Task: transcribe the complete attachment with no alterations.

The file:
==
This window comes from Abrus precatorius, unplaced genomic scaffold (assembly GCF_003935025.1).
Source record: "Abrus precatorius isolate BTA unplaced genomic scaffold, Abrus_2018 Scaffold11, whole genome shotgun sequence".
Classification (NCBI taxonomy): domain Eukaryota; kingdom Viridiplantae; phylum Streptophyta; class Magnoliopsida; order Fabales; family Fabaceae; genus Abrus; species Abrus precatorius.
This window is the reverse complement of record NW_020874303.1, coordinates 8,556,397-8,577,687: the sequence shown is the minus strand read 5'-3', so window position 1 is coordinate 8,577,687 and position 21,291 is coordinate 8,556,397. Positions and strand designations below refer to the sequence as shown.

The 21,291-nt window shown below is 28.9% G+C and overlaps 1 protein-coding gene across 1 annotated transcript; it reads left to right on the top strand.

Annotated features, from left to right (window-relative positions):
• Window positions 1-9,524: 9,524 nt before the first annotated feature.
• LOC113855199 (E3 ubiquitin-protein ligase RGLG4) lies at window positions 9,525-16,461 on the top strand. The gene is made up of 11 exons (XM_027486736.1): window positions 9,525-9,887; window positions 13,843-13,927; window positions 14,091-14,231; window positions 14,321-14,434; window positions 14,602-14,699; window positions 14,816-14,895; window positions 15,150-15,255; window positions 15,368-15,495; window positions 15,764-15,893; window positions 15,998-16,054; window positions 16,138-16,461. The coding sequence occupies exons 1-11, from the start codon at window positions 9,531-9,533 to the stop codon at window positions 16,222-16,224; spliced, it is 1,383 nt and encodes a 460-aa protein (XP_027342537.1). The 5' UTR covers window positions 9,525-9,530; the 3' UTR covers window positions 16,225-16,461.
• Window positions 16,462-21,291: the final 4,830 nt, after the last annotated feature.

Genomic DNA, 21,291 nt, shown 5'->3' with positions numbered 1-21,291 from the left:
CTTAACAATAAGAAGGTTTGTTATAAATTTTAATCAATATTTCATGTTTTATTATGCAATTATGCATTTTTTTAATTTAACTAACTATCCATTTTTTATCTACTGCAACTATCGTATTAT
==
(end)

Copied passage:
This window comes from Abrus precatorius, unplaced genomic scaffold (assembly GCF_003935025.1).
Source record: "Abrus precatorius isolate BTA unplaced genomic scaffold, Abrus_2018 Scaffold11, whole genome shotgun sequence".
Classification (NCBI taxonomy): domain Eukaryota; kingdom Viridiplantae; phylum Streptophyta; class Magnoliopsida; order Fabales; family Fabaceae; genus Abrus; species Abrus precatorius.
This window is the reverse complement of record NW_020874303.1, coordinates 8,556,397-8,577,687: the sequence shown is the minus strand read 5'-3', so window position 1 is coordinate 8,577,687 and position 21,291 is coordinate 8,556,397. Positions and strand designations below refer to the sequence as shown.

The 21,291-nt window shown below is 28.9% G+C and overlaps 1 protein-coding gene across 1 annotated transcript; it reads left to right on the top strand.

Annotated features, from left to right (window-relative positions):
• Window positions 1-9,524: 9,524 nt before the first annotated feature.
• LOC113855199 (E3 ubiquitin-protein ligase RGLG4) lies at window positions 9,525-16,461 on the top strand. The gene is made up of 11 exons (XM_027486736.1): window positions 9,525-9,887; window positions 13,843-13,927; window positions 14,091-14,231; window positions 14,321-14,434; window positions 14,602-14,699; window positions 14,816-14,895; window positions 15,150-15,255; window positions 15,368-15,495; window positions 15,764-15,893; window positions 15,998-16,054; window positions 16,138-16,461. The coding sequence occupies exons 1-11, from the start codon at window positions 9,531-9,533 to the stop codon at window positions 16,222-16,224; spliced, it is 1,383 nt and encodes a 460-aa protein (XP_027342537.1). The 5' UTR covers window positions 9,525-9,530; the 3' UTR covers window positions 16,225-16,461.
• Window positions 16,462-21,291: the final 4,830 nt, after the last annotated feature.

Genomic DNA, 21,291 nt, shown 5'->3' with positions numbered 1-21,291 from the left:
CTTAACAATAAGAAGGTTTGTTATAAATTTTAATCAATATTTCATGTTTTATTATGCAATTATGCATTTTTTTAATTTAACTAACTATCCATTTTTTATCTACTGCAACTATCGTATTAT